Crossout is, in many ways, a poorly made version of my dream game. I’ve always wanted a solid car combat game in the vein of something like Twisted Metal, but one with the ability to create my own instrument of destruction, and Crossout certainly scratches that itch.
What Targem Games has crafted here is all about creating a vehicle that can unleash some hell on the open road. You are given a variety of parts and pieces with very little limitations to your designs and are rewarded fairly often for your efforts. Each time you level up you will earn new components to add to your creation, and eventually, new factions are unlocked that will allow you change up the style and look of said creation. Where Crossout fails, however; is the lack of inspired modes and activities that you’ll need to grind out to earn all those flashy new parts.
Make no mistake about it, Crossout is a really fun time, but most of that fun comes from creating a new combat vehicle and seeing it tear through other players like a hot knife through butter. Sure, you may construct something that will get trashed within seconds, or maybe ambushed at the wrong time, but eventually, you’ll earn higher level parts and start to change up the way you design your vehicles; it’s very live and learn.
The game is built upon either player vs enemy (PVE) or player vs player (PVP) and frankly, while the PVP stuff is fairly entertaining, it doesn’t hold a candle to the creativity of its PVE’s offerings. PVP sees you capturing bases or holding a zone, but most players usually ignore the objectives and treat the game like common team deathmatch. PVE, however; has protecting patrols, collecting cargo while under fire, or defending oil tanks from enemy assaults. You also have the Leviathans, large mechanical beasts that you create at level 17 and send them out into the world to take on other players.
Most of the content in the game is locked behind your character level and your Power Score level. You earn experience for each match and activity and this allows you to level up. Once you hit level 10, you’ll unlock a few factions and level those up too. Your Power Score is the score given to your vehicle based on the quality of parts you add to your creation. Better the parts, higher the score; this basically means how effective your creation is in combat and defense.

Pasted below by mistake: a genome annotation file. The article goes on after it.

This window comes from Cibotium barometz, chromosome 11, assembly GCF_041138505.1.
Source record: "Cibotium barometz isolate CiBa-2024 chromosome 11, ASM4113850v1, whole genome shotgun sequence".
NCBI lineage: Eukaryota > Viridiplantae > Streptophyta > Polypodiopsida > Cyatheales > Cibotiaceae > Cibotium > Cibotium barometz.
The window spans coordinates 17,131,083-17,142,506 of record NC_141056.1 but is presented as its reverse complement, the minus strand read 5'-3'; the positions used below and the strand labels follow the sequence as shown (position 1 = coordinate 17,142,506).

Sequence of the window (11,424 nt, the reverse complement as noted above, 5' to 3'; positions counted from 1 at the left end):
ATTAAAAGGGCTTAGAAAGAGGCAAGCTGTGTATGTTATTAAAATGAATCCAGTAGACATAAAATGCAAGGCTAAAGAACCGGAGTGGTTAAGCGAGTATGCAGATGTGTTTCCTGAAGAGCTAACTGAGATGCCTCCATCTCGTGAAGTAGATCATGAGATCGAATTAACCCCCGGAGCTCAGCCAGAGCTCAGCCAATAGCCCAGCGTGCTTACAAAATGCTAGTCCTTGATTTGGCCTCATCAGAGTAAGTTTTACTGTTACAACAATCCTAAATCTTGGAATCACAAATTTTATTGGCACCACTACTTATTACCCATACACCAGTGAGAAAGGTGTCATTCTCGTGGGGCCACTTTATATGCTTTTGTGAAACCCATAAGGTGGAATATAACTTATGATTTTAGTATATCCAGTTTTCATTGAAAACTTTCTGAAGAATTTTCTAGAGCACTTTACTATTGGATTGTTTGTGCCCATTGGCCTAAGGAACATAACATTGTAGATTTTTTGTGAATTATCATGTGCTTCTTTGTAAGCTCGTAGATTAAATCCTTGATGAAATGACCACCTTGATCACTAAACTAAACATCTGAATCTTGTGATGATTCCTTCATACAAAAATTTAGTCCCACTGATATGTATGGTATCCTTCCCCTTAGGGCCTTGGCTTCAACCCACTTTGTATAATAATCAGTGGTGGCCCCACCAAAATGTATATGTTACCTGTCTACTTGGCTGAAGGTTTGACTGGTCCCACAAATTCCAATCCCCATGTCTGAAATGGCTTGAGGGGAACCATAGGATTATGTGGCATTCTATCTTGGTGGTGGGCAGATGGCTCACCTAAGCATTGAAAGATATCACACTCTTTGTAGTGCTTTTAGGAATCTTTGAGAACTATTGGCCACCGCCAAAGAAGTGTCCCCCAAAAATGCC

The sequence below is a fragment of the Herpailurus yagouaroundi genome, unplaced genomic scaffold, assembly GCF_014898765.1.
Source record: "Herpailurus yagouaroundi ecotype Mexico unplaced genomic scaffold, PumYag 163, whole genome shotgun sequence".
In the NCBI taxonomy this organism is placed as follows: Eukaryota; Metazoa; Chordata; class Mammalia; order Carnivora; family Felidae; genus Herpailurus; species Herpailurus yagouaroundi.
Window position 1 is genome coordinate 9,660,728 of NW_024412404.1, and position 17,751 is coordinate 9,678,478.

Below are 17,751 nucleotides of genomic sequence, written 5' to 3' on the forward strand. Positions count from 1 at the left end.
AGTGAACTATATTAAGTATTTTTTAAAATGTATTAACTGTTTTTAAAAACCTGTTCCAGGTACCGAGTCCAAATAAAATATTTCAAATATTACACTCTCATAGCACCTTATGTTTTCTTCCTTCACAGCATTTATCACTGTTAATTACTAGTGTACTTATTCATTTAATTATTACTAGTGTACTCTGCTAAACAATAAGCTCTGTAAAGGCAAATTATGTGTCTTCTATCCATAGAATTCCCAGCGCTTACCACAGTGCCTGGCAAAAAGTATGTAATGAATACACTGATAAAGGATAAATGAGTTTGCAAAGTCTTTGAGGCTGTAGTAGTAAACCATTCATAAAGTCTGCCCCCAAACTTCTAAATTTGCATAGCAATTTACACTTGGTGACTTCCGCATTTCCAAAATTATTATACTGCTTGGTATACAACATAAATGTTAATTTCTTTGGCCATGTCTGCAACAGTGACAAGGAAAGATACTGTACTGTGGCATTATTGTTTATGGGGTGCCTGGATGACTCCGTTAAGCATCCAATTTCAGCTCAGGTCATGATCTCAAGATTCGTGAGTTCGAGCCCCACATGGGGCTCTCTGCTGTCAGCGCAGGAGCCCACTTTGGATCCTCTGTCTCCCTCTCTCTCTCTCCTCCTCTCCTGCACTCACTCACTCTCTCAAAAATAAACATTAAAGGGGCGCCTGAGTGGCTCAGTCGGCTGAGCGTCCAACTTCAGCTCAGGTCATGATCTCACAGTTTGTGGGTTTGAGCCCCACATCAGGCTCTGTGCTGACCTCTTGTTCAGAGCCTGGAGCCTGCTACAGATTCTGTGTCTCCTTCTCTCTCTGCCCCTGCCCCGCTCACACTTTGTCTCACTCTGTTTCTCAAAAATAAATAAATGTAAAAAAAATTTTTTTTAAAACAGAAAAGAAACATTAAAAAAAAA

At the start of the game, you will earn a vehicle and a few basic parts. As you level up and win matches, both PVP, and PVE, you’ll earn better parts. It can take a while to earn enough where you feel that you can really start to shake things up design-wise. The core component of each vehicle is your cabin, as this will dictate the number of various parts you can equip to it. The better the cabin, the more energy it can output and the maximum weight your creation can contain. Energy is the measurement of how many guns and utility items you can equip to it.
Weapons come in many shapes and sizes; machine guns, cannons, shotguns, guided and unguided missiles, and even giant drills that can drastically shatter health bars should you get in close. Basic weapons will use around 2 to 3 energy, with better and more effective weapons requiring 4 or higher. Your starter cabin begins with 7 energy and eventually, at level 10, I was able to get a cabin that had an energy rating of 11, and once I added a generator to the mix, it boosted me to 13, and it made quite the difference. As you collect resources and join factions, you will have access to craft a variety of better parts and you’ll soon be able to attach more components to your vehicle than ever before.
Taking down your opposition is as easy as shooting off parts of their vehicle to destroy their cabin. It’s often a good idea to shoot off their guns first, aim for the tires, and then take the cabin out. Be careful not to get too close to a critically damaged opponent as they can trigger a self-destruct mode and possibly take you with them. As you unlock better guns and components to add to your vehicle, dishing out damage and being able to take it becomes far more effective.